Monday, December 15, 2008

subway catharsis

I've made it through finals, a month of travels through Soberland, and was blessed by a weekend visit from two of my guardian angels, Girlfriend and Sharp. I don't know how, but somehow I have collected some of the most loving, devoted people on this whirling ball of carbon. I had been hotly anticipating them coming, but kind of not believing that two people unrelated to me by blood would love me enough to fly across the goddamned country for the weekend just to lay eyes on me and make sure I was doing okay. It kind of freaked me out when I got home Friday morning from my yoga class and there they were. The confusion almost made my head explode.

The takeaway messages from the weekend were that (a) I am abnormally harsh on myself, (b) Undoing this is a long and arduous process (b.1: but I AM GODDAMN WORTH IT!!!!!!!!!), and (c) I absolutely cannot do this without my friends.

I spent about an hour and a half crying on the subway yesterday, 45 minutes with Girlfriend as I rode with her halfway to JFK, and then another 45 minutes on my way home from yoga class. There is something deeply satisfying about crying on the subway. You are in public, you are moving, and you are crying. It's like you get to disperse your emotions through the crowd, leave them somewhere else, and get off somewhere else, refreshed.

When I got off the train at 181, this dreadful station on the 1 line where you are forced to take an elevator to exit the station. This is the stuff that my worst nightmares are made of, because if you are a control freak like me, you like to have stairs that you can run up and down in case of emergency. Like I was telling Doll the other day, I grew up not being allowed to wear flip-flops on airplanes in case the need to run should arise. Well, as I finished crying and neared my destination, the nightmare came true. The doors opened at 181st and we walked off into a haze of smoke because the fucken station was on fire. At first everyone just calmly covered their faces with their hoodies and scarves and walked toward the elevators, but then someone screamed "FUEGO!!!! AIIIEEE!!!" Then, of course, people started to run and scream and push.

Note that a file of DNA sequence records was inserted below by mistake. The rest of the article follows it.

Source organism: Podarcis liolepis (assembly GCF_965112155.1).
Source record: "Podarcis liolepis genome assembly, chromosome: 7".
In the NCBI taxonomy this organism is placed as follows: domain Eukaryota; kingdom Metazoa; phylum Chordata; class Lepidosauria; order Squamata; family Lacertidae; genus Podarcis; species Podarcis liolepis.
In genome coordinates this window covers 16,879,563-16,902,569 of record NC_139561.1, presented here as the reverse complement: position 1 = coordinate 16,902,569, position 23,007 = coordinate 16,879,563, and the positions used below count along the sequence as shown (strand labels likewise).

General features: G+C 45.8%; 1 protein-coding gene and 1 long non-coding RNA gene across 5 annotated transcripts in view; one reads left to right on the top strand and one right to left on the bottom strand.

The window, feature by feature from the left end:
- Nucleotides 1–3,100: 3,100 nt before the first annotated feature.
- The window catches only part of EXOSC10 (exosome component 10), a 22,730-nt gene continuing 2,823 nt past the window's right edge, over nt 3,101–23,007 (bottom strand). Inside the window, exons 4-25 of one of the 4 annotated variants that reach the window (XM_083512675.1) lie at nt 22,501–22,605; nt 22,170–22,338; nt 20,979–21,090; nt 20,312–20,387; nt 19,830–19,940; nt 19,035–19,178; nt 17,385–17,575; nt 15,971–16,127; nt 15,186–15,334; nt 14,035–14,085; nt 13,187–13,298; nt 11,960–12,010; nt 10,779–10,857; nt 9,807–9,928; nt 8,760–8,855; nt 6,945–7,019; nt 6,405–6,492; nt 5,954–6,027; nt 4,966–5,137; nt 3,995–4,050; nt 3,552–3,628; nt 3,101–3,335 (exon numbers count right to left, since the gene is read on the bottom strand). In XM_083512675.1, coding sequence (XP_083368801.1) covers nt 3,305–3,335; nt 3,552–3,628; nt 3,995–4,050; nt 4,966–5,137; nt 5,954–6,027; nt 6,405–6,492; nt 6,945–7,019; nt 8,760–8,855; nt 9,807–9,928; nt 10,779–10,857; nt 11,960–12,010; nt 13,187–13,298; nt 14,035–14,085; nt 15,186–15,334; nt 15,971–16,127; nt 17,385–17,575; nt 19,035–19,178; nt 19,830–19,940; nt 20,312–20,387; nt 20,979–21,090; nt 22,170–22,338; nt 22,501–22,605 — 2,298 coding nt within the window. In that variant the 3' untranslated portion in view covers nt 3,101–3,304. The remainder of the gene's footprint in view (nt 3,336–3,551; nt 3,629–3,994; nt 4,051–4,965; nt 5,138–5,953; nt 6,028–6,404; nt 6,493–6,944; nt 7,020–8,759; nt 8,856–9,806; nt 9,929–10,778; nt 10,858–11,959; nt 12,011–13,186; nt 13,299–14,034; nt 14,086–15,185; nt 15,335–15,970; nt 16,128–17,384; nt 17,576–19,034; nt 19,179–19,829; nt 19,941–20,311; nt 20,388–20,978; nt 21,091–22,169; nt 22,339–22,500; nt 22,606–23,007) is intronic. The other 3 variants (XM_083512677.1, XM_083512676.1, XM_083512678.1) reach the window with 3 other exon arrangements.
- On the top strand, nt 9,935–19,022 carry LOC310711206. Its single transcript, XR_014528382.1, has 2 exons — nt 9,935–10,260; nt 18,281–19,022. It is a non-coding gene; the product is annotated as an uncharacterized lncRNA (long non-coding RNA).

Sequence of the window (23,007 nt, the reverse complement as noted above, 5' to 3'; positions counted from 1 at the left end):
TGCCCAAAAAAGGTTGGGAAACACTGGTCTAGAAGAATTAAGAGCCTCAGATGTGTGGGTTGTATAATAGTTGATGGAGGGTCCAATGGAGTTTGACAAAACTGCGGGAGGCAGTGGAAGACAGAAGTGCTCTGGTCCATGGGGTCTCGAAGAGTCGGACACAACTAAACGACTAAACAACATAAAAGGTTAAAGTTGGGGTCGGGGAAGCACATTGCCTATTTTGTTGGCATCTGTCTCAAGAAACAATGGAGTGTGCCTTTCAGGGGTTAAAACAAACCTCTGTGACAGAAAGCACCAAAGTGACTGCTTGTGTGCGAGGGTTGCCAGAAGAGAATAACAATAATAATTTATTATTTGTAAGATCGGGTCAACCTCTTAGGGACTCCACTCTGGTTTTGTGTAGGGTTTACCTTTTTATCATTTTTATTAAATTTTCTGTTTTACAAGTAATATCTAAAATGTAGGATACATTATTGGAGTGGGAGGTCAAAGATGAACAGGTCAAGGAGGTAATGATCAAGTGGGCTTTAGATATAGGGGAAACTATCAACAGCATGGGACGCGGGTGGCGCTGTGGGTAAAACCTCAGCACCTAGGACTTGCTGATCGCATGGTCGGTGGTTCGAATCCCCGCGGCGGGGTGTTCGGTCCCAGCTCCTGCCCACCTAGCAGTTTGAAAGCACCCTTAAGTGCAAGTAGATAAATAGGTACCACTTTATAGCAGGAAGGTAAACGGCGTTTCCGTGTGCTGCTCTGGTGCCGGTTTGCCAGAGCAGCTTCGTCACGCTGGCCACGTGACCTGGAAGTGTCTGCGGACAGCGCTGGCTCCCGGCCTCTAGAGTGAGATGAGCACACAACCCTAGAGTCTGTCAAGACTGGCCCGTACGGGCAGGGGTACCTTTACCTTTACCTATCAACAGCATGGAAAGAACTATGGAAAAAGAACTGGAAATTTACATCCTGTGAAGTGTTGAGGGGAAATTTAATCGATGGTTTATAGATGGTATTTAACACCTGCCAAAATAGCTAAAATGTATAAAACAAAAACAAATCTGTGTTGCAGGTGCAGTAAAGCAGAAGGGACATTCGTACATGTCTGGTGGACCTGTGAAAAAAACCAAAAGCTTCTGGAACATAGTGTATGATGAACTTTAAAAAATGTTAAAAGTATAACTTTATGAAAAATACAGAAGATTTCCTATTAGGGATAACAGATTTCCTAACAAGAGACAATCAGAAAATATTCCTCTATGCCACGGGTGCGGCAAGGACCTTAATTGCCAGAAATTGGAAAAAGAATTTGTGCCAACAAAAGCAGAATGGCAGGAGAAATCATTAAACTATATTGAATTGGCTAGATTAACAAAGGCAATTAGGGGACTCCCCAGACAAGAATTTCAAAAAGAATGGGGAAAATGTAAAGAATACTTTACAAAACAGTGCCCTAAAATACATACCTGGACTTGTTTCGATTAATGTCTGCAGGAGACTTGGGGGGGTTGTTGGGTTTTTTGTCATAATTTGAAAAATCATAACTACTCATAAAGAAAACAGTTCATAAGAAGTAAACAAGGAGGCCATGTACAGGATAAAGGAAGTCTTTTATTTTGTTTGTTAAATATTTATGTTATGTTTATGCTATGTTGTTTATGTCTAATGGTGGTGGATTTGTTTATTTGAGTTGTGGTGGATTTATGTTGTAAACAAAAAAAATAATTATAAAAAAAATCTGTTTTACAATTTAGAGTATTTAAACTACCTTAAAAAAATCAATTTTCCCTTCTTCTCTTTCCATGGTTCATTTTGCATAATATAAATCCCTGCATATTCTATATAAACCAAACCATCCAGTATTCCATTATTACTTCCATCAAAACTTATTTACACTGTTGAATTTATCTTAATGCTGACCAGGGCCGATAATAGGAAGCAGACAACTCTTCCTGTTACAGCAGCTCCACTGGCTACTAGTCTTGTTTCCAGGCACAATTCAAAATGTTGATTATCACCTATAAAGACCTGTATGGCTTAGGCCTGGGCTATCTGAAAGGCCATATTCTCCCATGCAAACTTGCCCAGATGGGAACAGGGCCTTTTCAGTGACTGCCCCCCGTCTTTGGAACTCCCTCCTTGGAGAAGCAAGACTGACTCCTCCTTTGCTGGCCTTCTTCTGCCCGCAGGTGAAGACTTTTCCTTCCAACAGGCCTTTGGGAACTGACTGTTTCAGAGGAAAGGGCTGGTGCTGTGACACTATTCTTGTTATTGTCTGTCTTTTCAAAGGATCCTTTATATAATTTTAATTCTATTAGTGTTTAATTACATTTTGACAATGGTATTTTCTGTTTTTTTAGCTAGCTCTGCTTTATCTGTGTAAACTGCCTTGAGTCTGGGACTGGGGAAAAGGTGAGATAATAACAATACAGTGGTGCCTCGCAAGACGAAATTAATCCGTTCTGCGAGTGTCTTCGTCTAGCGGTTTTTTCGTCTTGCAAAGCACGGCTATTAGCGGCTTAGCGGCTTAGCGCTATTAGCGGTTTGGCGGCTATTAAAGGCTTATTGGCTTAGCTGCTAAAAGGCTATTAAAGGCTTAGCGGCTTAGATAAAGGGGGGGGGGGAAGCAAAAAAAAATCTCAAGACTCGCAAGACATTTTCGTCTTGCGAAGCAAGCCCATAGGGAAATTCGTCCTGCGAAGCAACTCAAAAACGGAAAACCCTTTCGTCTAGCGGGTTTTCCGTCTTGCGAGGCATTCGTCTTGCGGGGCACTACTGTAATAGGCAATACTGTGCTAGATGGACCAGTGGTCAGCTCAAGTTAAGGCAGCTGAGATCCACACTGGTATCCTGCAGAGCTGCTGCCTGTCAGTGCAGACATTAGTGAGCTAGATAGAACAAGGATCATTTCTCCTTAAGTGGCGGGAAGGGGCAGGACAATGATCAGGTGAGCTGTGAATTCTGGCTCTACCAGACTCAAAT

There was a part of me that wanted to self-preserve, that wanted so much to make it out of the smoke and up and out and onto the street, to live and to breathe and to be okay. When Sharp asked me one night how I've suddenly gone from Detox Doctor's estimate of 56 drinks a week to zero, I shrugged and almost cried in front of Duff's. As I nimbly made my way through the smoke I suddenly recognized what was keeping me going, because it was kicking into especially high gear at that very moment: a desperate, adrenaline-filled part of my body that I suddenly recognized as what has been what has been keeping me alive during the past few weeks, in the absence of booze and drugs, in tandem with pharmies, and it is also what is making it difficult for me to sleep at night. It is hard to turn off. Survival instinct! So strange, so natural, so unconnected to brain, just body.

But as we choked on smoke as a motley crew of men and women and children the color of the rainbow, my brain mostly thought "I am going to die down here and at last I will be at peace."

Detox doctor says: we will work on this.

1 comment:

Anonymous said...

love you. LOVE your writing. LOVEYOU!